In the wake of the release of ‘The Social Dilemma’ on Netflix, concerns about how the social media giants harvest our data and control our behaviour are heightening. Resistance to the manipulative, capitalism-driven machine that social media has become is mounting. People are realising said machine is ultimately serving Silicon Valley, not us the consumers. The piercing docudrama may well see scores of social media account deletions. Numerous commentators claim that the film will leave you wanting to wipe every last trace of yourself from the web.
But this resistance is not a new phenomenon. It has been long on the brew, especially since Facebook swallowed up Instagram and Whatsapp in 2012 and 2014 respectively. During the 2010s, Facebook has been embroiled in a number of scandals which have harmed the image and brand of the company:
- In 2012, Facebook was lambasted after it was revealed that the company was essentially conducting psychological tests on 70,000 participants without their consent, removing certain words from users’ newsfeeds to test how it affected their reactions.
- Facebook faced more criticism in 2016 for removing an iconic Vietnam war photo and suspending a video of the Dakota Access Pipeline protests, leading people to question the company’s content policies.
- In 2018, it was revealed that Facebook user data was wrongly utilised by British political consulting firm Cambridge Analytica to target voters in the 2016 US presidential election.
- In 2019, Mark Zuckerberg had a secret ‘undisclosed dinner’ with President Trump.
A 2018 Pew survey of more than 3,400 U.S. Facebook users found that 44 percent of users ages 18 to 29 have deleted the app from their phones in the past year and over half (54%) have adjusted their privacy settings. Another American survey with a smaller sample size by Tech.pinions, a technology and media research firm, revealed that 9% have deleted their accounts entirely.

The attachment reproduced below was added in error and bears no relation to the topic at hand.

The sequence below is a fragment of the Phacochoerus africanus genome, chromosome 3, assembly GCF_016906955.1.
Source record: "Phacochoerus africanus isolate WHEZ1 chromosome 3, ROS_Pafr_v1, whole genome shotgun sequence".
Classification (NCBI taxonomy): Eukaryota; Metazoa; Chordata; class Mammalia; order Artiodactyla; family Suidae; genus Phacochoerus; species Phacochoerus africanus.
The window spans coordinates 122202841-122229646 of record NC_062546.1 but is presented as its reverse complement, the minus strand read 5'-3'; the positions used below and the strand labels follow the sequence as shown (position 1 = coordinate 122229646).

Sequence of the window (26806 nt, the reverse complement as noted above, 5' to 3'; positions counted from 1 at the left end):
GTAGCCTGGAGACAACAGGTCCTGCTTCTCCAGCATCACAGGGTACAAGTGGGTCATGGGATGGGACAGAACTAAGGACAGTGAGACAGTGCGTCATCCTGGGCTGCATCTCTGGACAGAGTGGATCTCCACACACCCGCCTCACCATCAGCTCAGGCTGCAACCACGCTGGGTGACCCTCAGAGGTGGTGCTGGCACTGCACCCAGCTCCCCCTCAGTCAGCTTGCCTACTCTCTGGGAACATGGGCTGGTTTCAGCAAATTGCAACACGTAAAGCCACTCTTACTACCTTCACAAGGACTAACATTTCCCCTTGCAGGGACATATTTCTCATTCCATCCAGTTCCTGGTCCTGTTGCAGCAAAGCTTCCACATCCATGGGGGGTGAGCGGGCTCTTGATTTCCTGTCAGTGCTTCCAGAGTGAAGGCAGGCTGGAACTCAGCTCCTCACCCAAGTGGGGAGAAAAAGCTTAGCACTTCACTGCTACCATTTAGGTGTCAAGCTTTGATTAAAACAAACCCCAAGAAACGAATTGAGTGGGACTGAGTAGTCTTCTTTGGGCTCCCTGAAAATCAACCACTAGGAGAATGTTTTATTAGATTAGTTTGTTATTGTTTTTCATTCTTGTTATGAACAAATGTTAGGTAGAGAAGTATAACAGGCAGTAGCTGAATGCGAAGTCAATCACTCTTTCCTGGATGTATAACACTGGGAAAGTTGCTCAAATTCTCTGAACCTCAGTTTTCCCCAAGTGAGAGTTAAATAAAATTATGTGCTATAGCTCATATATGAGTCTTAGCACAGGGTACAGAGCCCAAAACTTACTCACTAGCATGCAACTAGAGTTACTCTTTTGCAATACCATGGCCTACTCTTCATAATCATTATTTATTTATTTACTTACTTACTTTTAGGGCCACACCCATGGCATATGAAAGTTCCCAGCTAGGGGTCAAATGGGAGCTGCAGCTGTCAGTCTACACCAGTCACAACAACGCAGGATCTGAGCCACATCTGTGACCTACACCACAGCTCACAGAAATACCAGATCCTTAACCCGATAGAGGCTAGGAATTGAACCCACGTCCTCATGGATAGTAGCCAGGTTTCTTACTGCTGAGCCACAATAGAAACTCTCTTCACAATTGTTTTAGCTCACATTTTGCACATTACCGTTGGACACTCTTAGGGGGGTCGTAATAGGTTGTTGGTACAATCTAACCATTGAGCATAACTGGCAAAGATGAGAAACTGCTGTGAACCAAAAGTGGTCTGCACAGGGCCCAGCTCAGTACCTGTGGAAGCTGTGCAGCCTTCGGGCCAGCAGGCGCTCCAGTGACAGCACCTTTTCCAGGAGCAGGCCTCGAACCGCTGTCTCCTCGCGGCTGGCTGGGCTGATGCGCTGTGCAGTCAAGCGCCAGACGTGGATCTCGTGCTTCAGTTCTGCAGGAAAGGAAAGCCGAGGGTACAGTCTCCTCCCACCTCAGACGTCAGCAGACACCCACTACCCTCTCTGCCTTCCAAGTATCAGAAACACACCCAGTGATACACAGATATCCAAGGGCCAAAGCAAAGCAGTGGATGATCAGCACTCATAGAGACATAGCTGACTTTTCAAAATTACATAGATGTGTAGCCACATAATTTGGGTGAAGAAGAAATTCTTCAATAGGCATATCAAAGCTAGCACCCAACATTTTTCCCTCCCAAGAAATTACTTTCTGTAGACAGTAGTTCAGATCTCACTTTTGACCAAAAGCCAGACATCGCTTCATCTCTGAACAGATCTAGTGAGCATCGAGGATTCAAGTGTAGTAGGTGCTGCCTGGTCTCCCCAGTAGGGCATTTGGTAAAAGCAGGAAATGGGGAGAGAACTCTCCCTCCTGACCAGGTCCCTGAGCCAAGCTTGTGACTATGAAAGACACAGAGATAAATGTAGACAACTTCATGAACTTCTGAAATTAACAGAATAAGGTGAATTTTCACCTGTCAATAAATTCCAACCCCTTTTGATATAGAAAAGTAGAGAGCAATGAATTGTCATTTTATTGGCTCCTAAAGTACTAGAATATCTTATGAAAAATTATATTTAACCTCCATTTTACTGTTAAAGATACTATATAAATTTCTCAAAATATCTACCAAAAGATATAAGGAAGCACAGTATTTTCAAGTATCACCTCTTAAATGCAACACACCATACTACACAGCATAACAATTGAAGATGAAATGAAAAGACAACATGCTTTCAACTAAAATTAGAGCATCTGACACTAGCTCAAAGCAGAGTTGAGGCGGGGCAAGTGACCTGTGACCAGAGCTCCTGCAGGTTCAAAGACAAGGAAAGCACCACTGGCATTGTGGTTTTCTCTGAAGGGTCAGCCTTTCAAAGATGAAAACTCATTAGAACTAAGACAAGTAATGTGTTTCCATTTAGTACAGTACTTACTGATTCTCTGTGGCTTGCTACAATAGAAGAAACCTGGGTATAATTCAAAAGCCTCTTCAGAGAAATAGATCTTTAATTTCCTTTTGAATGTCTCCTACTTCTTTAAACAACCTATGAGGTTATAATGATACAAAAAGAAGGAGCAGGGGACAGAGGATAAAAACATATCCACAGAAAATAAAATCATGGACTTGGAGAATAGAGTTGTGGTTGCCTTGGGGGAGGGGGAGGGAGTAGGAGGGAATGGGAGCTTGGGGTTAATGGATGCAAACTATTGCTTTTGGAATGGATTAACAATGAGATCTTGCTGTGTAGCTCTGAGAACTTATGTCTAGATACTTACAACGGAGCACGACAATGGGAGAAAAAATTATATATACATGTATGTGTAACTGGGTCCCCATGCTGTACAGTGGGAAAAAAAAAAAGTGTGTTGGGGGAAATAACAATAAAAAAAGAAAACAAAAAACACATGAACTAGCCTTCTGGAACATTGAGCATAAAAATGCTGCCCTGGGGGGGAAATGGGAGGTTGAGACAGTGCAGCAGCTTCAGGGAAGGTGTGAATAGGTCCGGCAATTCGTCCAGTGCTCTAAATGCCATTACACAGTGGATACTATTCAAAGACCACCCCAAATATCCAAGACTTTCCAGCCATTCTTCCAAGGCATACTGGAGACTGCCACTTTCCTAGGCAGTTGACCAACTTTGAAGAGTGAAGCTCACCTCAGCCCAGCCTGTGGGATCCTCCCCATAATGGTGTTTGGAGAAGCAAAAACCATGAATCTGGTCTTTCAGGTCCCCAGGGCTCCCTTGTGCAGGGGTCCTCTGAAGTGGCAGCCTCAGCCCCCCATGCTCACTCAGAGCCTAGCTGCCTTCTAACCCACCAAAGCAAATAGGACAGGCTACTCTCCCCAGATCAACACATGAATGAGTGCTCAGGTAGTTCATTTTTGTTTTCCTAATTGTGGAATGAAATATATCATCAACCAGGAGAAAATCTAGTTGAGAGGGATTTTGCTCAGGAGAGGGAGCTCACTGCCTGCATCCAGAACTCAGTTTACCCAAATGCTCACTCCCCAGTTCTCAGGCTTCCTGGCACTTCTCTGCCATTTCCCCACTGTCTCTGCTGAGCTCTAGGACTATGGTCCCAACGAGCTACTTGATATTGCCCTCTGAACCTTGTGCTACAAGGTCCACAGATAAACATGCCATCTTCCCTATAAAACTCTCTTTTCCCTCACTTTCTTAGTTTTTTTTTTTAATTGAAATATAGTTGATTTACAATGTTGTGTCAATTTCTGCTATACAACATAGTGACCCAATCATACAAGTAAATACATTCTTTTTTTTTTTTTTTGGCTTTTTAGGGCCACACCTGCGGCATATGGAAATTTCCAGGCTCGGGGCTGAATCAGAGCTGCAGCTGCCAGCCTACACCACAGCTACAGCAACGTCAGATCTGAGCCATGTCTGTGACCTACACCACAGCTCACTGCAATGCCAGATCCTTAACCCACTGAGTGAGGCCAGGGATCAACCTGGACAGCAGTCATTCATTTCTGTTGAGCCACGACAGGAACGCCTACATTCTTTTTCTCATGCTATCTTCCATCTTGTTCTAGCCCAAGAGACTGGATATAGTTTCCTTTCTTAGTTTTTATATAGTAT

Facebook has been in hot water
So why are Facebook users choosing to delete their profiles? Is it just because of concerns over privacy and data misuse, particularly following this series of scandals, or are there other reasons? Evidence suggests that motivations are varied and complex.
Data and Privacy
Dissatisfied users’ concerns about how Facebook handle their data is certainly a key reason why some are deciding to deactivate their accounts. If Tech.pinions’ survey is representative, then one out of every ten US Facebook users is a very significant proportion of the population – around 2o million. The survey was carried out in 2018, so we can speculate that the Cambridge Analytica scandal and Zuckerberg’s secret meeting with Trump contributed to people’s decisions.
The same survey also revealed that 39% of respondents said they’re now more careful about what they ‘Like’ and react to, especially on brand pages. Moreover, 35% claimed they started to use Facebook less following the Cambridge Analytica data breach.
Online privacy is an important priority for many social media users
Psychological Impact of Social Media